5.9 Perineal repair

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    During delivery the perineum can tear causing different degrees of vulvovaginal lacerations: superficial (first-degree tear), or deeper, affecting the muscle tissue (second-degree tear, equivalent to an episiotomy).


    Two adjacent tissues may also be damaged:

    • The anal sphincter muscle, which is red and fleshy. A tear in this sphincter can be recognized by the loss of the anus' radial appearance (third-degree tear). Repair of the muscle is essential to prevent faecal incontinence.
    • The rectal mucosa, which is smooth and whitish, extending from the anus. A tear in rectal mucosa (fourth-degree tear) must be sutured to prevent anal fistula with incontinence and infection.


    All genital mutilations – that is, clitoral circumcision (Type I mutilation), clitoral circumcision with removal of the labia minora (Type II mutilation), and infibulation (Type III mutilation, Section 5.10) – are associated with a risk of perineal tears during expulsion.

    5.9.1 Equipment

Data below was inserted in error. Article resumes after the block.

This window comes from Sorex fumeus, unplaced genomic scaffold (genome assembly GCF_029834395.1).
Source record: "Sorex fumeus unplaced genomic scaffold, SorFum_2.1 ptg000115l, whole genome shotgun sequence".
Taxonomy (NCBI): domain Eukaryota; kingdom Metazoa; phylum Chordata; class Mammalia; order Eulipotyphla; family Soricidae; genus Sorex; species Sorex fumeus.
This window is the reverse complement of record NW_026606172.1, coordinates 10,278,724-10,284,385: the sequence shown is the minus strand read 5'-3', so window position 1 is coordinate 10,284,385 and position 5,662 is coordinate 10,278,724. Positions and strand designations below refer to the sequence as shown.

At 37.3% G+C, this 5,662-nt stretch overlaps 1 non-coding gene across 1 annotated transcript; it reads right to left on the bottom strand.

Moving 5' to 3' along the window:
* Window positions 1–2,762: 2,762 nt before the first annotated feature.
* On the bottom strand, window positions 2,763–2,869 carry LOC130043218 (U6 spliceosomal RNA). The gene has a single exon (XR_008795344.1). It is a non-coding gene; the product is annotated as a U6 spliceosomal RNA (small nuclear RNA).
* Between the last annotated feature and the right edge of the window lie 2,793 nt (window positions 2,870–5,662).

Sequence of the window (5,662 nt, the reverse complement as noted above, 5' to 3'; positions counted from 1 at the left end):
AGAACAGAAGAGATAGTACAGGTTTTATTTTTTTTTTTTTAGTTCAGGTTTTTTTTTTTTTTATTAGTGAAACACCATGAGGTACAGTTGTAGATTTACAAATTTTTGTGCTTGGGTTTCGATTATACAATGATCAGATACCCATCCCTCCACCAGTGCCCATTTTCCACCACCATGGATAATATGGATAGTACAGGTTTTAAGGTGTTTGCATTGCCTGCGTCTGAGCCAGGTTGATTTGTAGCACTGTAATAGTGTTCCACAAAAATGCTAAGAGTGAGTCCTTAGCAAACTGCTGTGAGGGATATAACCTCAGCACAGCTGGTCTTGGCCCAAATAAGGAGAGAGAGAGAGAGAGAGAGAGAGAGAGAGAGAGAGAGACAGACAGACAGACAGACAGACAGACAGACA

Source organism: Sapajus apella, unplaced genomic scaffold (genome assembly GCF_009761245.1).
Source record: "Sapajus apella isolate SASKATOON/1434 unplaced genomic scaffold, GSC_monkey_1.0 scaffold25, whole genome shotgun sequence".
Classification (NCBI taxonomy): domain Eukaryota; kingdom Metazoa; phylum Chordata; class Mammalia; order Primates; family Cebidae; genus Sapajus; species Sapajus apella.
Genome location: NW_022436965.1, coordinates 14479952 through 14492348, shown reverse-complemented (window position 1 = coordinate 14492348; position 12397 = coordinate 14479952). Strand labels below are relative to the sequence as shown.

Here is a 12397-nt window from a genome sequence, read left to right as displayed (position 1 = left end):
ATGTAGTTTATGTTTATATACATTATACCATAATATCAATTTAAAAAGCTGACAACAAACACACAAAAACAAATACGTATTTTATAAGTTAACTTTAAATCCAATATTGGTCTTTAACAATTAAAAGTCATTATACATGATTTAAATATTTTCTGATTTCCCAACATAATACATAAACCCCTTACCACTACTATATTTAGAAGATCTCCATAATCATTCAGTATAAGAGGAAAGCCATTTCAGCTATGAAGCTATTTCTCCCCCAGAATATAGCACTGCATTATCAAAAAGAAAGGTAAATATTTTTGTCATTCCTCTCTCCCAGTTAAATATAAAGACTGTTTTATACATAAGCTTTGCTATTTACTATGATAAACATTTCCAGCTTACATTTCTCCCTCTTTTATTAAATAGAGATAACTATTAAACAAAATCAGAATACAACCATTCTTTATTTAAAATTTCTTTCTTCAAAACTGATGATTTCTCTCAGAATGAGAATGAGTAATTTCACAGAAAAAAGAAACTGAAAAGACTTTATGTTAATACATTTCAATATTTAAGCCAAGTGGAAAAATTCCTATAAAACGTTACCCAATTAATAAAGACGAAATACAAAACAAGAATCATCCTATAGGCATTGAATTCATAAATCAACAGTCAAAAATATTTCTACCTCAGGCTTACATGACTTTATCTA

• Suture set containing sterile scissors, dissecting forceps and needle holder
    • 10% povidone iodine
    • 1% lidocaine
    • One or two Dec 3 (2/0) absorbable sutures
    • A rapidly absorbable suture for closing the skin or, if not available, a non-absorbable Dec 3 (2/0) suture
    • Sterile drape and gloves
    • Good lighting

    5.9.2 Technique

    The perineum should not be sutured until after the placenta is delivered.

    • Swab the perineum and vagina with povidone iodine 10%.
    • Position a sterile aperture drape. Make a tampon from sterile compresses, to be inserted into the vagina to absorb the intra-uterine bleeding while suturing (caution: do not forget to remove them after finishing sutures).
    • Assess the size and number of tears. If episiotomy was performed, check to make sure it did not tear further, and look for other tears. If necessary, use vaginal retractors to expose the entire vaginal wall.
    • Use local anaesthesia (lidocaine 1%) in all the involved tissues except the rectal mucosa. For complex and/or third- or fourth-degree tears, do the suturing in the operating theatre under general or spinal anaesthesia.

    Superficial vulvar tears (first-degree)

    • If they are not bleeding and confined to the area near the vaginal opening: basic care, no suturing.
    • If they are bleeding or deep: simple continuous or interrupted suture using absorbable suture material.

    Episiotomy or simple second-degree perineal tears (second-degree)

    • Locate the apex of the cut/tear and place a first stitch there.
    • Suture the vaginal mucosa going from the inside out, to just behind the hymenal remnants, using a continuous or interrupted figure-of-eight absorbable suture; stitches should be close enough to prevent lodging of lochia in the following days, but not too deep, to avoid going into the rectum (Figure 5.23).